Heed the lesson of the online social networkers: "It's the relationship, stupid." You won't stay unemployed forever. But the work you put into documenting your accomplishments online and taking an interest in others in your field is a long-term investment in yourself.


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Lori Feldman is known as The Database Diva (www.TheDatabaseDiva.com). She works with business leaders and sales professionals to squeeze every drop of profit out of their customer database.

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  • by Jason Tue Apr 14, 2009 via web

    Awesome. "This brain is not free" -- love it; of course you can't always say that to all comers. I have a ranking system: personal, professional, and acquaintance, to determine my response to the "Can I pick your brain?" question. I reserve a little "pro bono" brain picking for folks who establish or maintain the relationship you're talking about, plus it works as a marker when you need something from them in the future.

  • by Kevin McIntosh Tue Apr 14, 2009 via web

    Lori...this truly is the best advise you can give people. Harsh truth it may be. as a former Executive Search professional turned IT Biz Dev guy, I am plagued with the same scenario. Worst part is how many people would actually let me buy that breakfast with the mindset that "they are the ones out of work"! If I can add one more nugget to your well written article it would be "Don't wait until you are out of work to start taking Lori's advice...START NOW!" Too many people are like deer in the headlights when they lose their "employer sponsored paycheck" and as you pointed out, you invested time and effort to brand yourself. it could take months to create the brand identity "YOU" which if you are addicted to that paycheck, you really don't want to be starting from scratch upon receipt of your pink slip!

  • by Todd Nelson Tue Apr 14, 2009 via web

    Great advice, Lori. I can't count the number of times I've been asked to help write a resume or create an online profile for someone who's just lost a job. My advice to everyone is that you owe your employer a full day's work but you owe it to yourself to go above and beyond chillin' on the sofa once the timecard has been punched at 5pm. If everyone would invest just 30 minutes a day into crafting their personal brand, there would be far less road kill at the side of the road to the next job.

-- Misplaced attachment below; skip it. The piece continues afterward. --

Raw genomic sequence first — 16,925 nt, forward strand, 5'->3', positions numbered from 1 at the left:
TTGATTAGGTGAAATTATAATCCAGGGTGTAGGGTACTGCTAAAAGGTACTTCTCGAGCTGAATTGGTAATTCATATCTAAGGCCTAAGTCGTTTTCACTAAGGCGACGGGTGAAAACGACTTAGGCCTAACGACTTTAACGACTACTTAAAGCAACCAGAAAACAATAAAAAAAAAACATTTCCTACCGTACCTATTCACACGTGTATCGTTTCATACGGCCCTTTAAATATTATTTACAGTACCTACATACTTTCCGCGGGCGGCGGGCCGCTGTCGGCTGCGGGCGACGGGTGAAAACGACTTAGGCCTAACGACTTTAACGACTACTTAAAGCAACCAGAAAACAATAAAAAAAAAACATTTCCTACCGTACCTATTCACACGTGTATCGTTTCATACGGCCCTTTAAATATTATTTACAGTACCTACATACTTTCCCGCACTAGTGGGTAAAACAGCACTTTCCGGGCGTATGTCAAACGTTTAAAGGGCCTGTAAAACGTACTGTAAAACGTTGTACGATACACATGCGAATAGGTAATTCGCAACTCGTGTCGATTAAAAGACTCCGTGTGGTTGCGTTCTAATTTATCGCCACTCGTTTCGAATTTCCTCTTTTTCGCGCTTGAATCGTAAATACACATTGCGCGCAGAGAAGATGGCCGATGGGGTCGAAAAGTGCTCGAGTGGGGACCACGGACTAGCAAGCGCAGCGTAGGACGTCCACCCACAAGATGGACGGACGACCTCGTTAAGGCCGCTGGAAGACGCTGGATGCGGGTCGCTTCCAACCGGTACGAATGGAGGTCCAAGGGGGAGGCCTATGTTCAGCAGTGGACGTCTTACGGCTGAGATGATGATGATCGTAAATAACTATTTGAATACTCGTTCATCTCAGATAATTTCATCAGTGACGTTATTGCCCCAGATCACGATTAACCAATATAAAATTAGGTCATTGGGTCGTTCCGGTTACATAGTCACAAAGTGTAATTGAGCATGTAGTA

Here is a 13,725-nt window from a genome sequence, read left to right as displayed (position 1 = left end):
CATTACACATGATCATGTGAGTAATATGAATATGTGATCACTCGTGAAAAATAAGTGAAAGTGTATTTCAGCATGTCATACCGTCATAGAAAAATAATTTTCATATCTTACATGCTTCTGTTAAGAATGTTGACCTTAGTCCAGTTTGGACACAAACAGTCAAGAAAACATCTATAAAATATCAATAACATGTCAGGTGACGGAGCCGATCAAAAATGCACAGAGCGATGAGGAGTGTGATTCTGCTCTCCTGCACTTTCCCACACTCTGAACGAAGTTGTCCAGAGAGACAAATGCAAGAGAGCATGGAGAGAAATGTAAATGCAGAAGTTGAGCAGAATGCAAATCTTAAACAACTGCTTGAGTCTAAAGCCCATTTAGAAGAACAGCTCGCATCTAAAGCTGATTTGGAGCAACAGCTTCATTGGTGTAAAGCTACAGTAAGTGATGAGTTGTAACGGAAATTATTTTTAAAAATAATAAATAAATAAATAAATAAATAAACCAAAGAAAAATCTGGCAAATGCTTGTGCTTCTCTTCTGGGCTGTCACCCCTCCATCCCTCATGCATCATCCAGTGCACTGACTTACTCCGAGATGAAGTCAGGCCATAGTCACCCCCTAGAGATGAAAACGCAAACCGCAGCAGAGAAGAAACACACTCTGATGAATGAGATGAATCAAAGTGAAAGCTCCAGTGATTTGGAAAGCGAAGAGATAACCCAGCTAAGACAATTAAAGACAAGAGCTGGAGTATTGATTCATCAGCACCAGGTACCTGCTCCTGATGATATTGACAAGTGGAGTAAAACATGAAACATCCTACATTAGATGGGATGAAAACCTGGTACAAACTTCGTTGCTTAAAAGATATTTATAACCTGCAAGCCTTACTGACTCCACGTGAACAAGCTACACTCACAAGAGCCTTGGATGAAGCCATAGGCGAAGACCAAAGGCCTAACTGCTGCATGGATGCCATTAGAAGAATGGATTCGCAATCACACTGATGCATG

• by Kyle Hendren Tue Apr 14, 2009 via web

    Great post Lori. I would agree with Jason on ranking his network of relationships. Then, when asked, you have a better idea as to how much time you want to invest with them. But people need to start creating their brand now. It doesn't take much to reach out each day or week to a few "acquaintance's" to begin building a "professional" or "personal" relationship. Relationships need nurturing lest they wither and die.

  • by Tara Holling Tue Apr 14, 2009 via web

    This is fantastic advice, Lori! I'd like to add that these steps are key for business-builders as well as job-seekers. There is almost nothing more important to entrepreneurial success than creating that personal brand and building strong relationships.

  • by Rob Adams Tue Apr 14, 2009 via web

    Lori, thanks for the on-target post. As a creative professional, I realize that I and my colleagues can easily forget to promote the most important brand we know - ourselves! And with all the touch points at our fingertips, building a relevant personal brand has never been easier.

  • by Kevin McIntosh Tue Apr 14, 2009 via web

    Simon (Jean)...sometimes people need to hear the harsh truth about themselves. This is not being rude. It is doing them a favor. I am not one to quote the bible, but isn't there a line in there that goes something like "Help those who help themselves"? Or how about "Give a man a fish and feed him for a day, teach him how to fish and you feed him for a lifetime." You are absolutely right about making time to help people in these hard times, but with so many to help, invest your time in those who are serious about helping themselves.

  • by Jason Wed Apr 15, 2009 via web

    We have all spent a lot of time investing in our chosen specialty. It's hard to give it away for nothing or feel taken advantage of when all of our effort has been to put food on the table. It's a small step from expecting someone more fortunate than you to help you out to blaming them for your problems. No thanks. I got the same thing out of this post that Kevin did: networking helps those that help themselves.

  • by Polyanna Wed Apr 15, 2009 via web

    Here are a couple of thoughts (I'm also not one to quote from the Bible and I don't drive a pink Cadillac):

    "Pretend that every single person you meet has a sign around his or her neck that says, ''Make me feel important.'' Not only will you succeed in sales, you will succeed in life." --Mary Kay Ash

    "Do unto others as you would have them do unto you"

    "Pay it forward"

  • by Teresa Wed Apr 15, 2009 via web